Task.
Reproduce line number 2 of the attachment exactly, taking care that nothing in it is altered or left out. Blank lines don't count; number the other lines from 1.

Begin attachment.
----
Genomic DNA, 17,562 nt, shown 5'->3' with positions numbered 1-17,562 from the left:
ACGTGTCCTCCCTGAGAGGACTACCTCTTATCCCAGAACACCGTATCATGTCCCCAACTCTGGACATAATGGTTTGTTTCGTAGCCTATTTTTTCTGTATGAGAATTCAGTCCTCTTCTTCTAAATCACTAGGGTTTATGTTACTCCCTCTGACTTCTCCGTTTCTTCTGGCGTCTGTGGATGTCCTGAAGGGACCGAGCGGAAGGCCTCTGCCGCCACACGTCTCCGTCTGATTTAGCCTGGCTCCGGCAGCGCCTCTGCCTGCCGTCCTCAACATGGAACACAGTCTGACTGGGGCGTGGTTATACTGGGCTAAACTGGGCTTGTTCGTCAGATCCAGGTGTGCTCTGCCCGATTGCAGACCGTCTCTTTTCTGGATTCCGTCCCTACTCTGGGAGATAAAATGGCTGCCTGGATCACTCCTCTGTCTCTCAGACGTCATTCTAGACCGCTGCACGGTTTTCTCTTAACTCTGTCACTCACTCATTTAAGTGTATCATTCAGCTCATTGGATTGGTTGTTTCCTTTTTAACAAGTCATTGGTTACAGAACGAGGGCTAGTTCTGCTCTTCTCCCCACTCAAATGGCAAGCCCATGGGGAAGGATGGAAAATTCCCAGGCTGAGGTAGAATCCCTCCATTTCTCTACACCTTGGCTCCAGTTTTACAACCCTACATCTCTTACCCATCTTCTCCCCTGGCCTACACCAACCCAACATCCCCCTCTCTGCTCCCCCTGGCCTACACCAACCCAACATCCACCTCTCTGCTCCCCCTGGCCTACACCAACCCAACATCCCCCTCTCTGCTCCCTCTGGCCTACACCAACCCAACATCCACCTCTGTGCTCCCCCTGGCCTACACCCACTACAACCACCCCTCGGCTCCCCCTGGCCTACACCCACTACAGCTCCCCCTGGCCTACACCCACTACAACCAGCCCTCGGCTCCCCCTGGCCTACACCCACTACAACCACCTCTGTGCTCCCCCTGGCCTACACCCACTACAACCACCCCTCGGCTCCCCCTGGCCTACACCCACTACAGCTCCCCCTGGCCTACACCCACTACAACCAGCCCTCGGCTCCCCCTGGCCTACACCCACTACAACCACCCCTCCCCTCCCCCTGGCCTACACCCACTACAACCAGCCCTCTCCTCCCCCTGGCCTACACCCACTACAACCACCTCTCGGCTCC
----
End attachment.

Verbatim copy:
ACGTGTCCTCCCTGAGAGGACTACCTCTTATCCCAGAACACCGTATCATGTCCCCAACTCTGGACATAATGGTTTGTTTCGTAGCCTATTTTTTCTGTATGAGAATTCAGTCCTCTTCTTCTAAATCACTAGGGTTTATGTTACTCCCTCTGACTTCTCCGTTTCTTCTGGCGTCTGTGGATGTCCTGAAGGGACCGAGCGGAAGGCCTCTGCCGCCACACGTCTCCGTCTGATTTAGCCTGGCTCCGGCAGCGCCTCTGCCTGCCGTCCTCAACATGGAACACAGTCTGACTGGGGCGTGGTTATACTGGGCTAAACTGGGCTTGTTCGTCAGATCCAGGTGTGCTCTGCCCGATTGCAGACCGTCTCTTTTCTGGATTCCGTCCCTACTCTGGGAGATAAAATGGCTGCCTGGATCACTCCTCTGTCTCTCAGACGTCATTCTAGACCGCTGCACGGTTTTCTCTTAACTCTGTCACTCACTCATTTAAGTGTATCATTCAGCTCATTGGATTGGTTGTTTCCTTTTTAACAAGTCATTGGTTACAGAACGAGGGCTAGTTCTGCTCTTCTCCCCACTCAAATGGCAAGCCCATGGGGAAGGATGGAAAATTCCCAGGCTGAGGTAGAATCCCTCCATTTCTCTACACCTTGGCTCCAGTTTTACAACCCTACATCTCTTACCCATCTTCTCCCCTGGCCTACACCAACCCAACATCCCCCTCTCTGCTCCCCCTGGCCTACACCAACCCAACATCCACCTCTCTGCTCCCCCTGGCCTACACCAACCCAACATCCCCCTCTCTGCTCCCTCTGGCCTACACCAACCCAACATCCACCTCTGTGCTCCCCCTGGCCTACACCCACTACAACCACCCCTCGGCTCCCCCTGGCCTACACCCACTACAGCTCCCCCTGGCCTACACCCACTACAACCAGCCCTCGGCTCCCCCTGGCCTACACCCACTACAACCACCTCTGTGCTCCCCCTGGCCTACACCCACTACAACCACCCCTCGGCTCCCCCTGGCCTACACCCACTACAGCTCCCCCTGGCCTACACCCACTACAACCAGCCCTCGGCTCCCCCTGGCCTACACCCACTACAACCACCCCTCCCCTCCCCCTGGCCTACACCCACTACAACCAGCCCTCTCCTCCCCCTGGCCTACACCCACTACAACCACCTCTCGGCTCC